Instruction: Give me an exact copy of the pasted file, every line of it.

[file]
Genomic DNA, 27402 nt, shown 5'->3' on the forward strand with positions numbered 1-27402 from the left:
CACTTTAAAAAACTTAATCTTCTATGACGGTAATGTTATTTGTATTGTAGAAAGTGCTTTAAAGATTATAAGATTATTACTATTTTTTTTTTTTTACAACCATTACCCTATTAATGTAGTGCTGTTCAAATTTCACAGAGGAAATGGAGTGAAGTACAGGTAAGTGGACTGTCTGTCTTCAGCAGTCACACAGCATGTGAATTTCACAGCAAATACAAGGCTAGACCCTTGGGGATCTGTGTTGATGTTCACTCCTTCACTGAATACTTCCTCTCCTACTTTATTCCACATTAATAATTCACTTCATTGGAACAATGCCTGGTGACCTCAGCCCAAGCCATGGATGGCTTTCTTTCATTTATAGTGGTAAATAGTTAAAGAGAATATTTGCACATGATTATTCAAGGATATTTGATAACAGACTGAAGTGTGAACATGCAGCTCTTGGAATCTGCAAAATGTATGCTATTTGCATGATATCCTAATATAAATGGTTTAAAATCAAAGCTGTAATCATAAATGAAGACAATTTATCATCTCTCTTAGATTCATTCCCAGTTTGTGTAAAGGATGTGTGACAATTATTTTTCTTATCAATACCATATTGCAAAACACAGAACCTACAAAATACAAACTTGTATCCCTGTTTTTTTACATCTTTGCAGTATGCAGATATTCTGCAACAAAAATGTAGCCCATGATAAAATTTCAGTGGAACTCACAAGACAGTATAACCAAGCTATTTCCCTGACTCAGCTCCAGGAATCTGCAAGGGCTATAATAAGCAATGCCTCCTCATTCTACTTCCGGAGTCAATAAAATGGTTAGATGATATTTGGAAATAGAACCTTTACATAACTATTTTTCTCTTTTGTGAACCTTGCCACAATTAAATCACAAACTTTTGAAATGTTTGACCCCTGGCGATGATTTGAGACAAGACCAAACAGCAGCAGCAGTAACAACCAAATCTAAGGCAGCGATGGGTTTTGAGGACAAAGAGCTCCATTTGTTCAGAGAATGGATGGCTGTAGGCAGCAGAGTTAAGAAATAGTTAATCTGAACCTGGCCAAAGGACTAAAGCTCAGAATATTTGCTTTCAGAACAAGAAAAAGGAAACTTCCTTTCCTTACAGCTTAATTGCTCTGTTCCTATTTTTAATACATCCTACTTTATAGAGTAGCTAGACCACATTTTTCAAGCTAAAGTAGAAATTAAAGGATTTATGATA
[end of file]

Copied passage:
Genomic DNA, 27402 nt, shown 5'->3' on the forward strand with positions numbered 1-27402 from the left:
CACTTTAAAAAACTTAATCTTCTATGACGGTAATGTTATTTGTATTGTAGAAAGTGCTTTAAAGATTATAAGATTATTACTATTTTTTTTTTTTTACAACCATTACCCTATTAATGTAGTGCTGTTCAAATTTCACAGAGGAAATGGAGTGAAGTACAGGTAAGTGGACTGTCTGTCTTCAGCAGTCACACAGCATGTGAATTTCACAGCAAATACAAGGCTAGACCCTTGGGGATCTGTGTTGATGTTCACTCCTTCACTGAATACTTCCTCTCCTACTTTATTCCACATTAATAATTCACTTCATTGGAACAATGCCTGGTGACCTCAGCCCAAGCCATGGATGGCTTTCTTTCATTTATAGTGGTAAATAGTTAAAGAGAATATTTGCACATGATTATTCAAGGATATTTGATAACAGACTGAAGTGTGAACATGCAGCTCTTGGAATCTGCAAAATGTATGCTATTTGCATGATATCCTAATATAAATGGTTTAAAATCAAAGCTGTAATCATAAATGAAGACAATTTATCATCTCTCTTAGATTCATTCCCAGTTTGTGTAAAGGATGTGTGACAATTATTTTTCTTATCAATACCATATTGCAAAACACAGAACCTACAAAATACAAACTTGTATCCCTGTTTTTTTACATCTTTGCAGTATGCAGATATTCTGCAACAAAAATGTAGCCCATGATAAAATTTCAGTGGAACTCACAAGACAGTATAACCAAGCTATTTCCCTGACTCAGCTCCAGGAATCTGCAAGGGCTATAATAAGCAATGCCTCCTCATTCTACTTCCGGAGTCAATAAAATGGTTAGATGATATTTGGAAATAGAACCTTTACATAACTATTTTTCTCTTTTGTGAACCTTGCCACAATTAAATCACAAACTTTTGAAATGTTTGACCCCTGGCGATGATTTGAGACAAGACCAAACAGCAGCAGCAGTAACAACCAAATCTAAGGCAGCGATGGGTTTTGAGGACAAAGAGCTCCATTTGTTCAGAGAATGGATGGCTGTAGGCAGCAGAGTTAAGAAATAGTTAATCTGAACCTGGCCAAAGGACTAAAGCTCAGAATATTTGCTTTCAGAACAAGAAAAAGGAAACTTCCTTTCCTTACAGCTTAATTGCTCTGTTCCTATTTTTAATACATCCTACTTTATAGAGTAGCTAGACCACATTTTTCAAGCTAAAGTAGAAATTAAAGGATTTATGATA